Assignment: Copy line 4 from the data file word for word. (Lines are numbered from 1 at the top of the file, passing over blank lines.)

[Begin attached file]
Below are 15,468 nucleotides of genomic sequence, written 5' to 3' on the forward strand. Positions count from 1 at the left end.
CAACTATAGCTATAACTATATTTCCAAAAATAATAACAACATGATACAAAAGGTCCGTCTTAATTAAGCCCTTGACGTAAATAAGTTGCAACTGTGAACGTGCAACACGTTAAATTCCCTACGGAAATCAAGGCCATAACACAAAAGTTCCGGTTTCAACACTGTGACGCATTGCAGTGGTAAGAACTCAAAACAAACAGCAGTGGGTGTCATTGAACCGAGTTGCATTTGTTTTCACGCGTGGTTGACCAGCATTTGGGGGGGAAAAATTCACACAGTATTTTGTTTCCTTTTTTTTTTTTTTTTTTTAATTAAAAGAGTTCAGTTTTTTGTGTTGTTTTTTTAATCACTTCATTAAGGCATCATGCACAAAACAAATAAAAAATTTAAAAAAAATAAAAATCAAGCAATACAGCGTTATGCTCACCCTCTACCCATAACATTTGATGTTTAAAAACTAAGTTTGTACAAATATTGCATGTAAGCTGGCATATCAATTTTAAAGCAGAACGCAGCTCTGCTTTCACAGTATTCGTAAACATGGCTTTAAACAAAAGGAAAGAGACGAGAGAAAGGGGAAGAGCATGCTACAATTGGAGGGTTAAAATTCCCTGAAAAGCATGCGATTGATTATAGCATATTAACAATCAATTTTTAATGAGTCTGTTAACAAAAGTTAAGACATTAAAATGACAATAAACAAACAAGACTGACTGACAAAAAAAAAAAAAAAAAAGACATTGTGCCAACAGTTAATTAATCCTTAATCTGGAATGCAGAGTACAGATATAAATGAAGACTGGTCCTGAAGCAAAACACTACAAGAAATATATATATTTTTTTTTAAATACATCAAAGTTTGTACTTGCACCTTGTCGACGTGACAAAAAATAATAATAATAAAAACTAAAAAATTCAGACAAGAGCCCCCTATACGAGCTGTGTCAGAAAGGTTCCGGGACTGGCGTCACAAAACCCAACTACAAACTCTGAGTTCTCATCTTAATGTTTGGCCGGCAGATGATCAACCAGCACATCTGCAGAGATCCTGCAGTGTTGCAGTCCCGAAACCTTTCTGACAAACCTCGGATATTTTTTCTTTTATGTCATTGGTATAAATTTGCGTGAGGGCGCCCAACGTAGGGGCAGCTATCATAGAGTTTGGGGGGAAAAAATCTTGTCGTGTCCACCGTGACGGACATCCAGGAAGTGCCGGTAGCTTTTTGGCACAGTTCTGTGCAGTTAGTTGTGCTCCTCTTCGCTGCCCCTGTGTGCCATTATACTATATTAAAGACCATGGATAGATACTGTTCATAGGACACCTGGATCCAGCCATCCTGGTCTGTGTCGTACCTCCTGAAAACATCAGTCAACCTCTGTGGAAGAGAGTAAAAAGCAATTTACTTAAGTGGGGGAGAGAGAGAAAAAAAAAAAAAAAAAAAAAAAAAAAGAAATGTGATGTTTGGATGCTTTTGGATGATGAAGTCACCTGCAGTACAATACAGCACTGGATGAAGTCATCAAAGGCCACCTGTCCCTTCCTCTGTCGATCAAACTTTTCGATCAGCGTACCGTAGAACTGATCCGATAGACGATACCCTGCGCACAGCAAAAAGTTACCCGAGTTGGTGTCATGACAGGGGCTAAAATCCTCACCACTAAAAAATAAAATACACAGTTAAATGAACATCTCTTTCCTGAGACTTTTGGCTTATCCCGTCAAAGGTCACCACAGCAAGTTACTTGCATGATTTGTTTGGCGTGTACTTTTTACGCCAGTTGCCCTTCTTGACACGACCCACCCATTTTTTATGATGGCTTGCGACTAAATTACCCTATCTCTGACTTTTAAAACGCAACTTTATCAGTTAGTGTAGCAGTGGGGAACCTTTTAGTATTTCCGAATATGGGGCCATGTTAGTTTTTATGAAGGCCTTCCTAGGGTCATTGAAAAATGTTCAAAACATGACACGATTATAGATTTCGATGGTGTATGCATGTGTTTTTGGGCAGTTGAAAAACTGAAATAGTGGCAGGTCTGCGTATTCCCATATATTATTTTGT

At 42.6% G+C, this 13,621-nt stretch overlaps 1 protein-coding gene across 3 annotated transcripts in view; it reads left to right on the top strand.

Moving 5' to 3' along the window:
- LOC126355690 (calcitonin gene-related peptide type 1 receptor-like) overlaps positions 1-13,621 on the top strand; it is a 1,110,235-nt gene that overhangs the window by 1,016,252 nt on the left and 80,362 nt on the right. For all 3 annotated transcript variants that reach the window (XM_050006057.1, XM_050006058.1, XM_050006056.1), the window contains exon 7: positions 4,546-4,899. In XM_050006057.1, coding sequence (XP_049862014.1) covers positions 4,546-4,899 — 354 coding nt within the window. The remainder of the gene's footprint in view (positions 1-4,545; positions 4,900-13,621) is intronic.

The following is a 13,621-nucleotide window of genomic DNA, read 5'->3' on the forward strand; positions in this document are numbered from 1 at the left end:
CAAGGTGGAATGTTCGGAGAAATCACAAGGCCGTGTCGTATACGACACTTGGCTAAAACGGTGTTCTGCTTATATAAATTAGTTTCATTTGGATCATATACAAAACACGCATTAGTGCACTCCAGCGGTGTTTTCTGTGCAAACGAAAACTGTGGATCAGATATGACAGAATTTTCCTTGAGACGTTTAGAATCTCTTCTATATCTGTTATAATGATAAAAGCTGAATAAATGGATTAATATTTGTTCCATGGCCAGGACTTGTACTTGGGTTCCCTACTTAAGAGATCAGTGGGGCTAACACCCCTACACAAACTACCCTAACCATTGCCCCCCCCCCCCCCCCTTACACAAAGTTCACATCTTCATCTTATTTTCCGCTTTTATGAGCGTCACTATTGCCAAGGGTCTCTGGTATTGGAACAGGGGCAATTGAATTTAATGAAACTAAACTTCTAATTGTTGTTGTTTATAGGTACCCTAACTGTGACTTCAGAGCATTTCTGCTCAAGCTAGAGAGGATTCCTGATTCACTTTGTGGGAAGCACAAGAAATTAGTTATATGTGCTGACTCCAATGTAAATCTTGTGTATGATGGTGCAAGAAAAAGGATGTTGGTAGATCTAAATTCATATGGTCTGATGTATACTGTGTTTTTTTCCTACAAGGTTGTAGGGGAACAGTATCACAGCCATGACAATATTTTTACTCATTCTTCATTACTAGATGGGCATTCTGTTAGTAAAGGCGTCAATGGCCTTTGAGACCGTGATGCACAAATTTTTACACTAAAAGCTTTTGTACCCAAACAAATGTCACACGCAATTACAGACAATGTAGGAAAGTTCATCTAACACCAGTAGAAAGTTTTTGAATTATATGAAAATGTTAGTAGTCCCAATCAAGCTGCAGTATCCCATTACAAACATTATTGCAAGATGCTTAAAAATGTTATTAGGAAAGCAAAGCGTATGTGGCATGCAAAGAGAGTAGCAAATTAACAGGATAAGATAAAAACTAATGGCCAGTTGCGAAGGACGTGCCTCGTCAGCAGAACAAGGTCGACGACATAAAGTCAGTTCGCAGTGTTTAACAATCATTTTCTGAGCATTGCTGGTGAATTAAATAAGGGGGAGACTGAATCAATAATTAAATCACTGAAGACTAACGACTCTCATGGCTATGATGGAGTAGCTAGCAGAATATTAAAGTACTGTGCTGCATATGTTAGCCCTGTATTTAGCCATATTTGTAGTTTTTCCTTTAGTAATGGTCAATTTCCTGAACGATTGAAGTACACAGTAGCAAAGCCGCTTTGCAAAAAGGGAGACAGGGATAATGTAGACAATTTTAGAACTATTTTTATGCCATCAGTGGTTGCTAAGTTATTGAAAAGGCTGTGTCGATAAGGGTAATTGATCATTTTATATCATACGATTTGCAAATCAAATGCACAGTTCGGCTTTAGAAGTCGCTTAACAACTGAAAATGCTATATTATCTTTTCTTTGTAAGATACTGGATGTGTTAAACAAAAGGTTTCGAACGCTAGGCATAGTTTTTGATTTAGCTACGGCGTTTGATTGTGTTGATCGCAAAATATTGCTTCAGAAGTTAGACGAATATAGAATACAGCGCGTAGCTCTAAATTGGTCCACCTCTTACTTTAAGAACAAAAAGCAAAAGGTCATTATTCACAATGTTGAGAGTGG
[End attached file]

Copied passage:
Moving 5' to 3' along the window: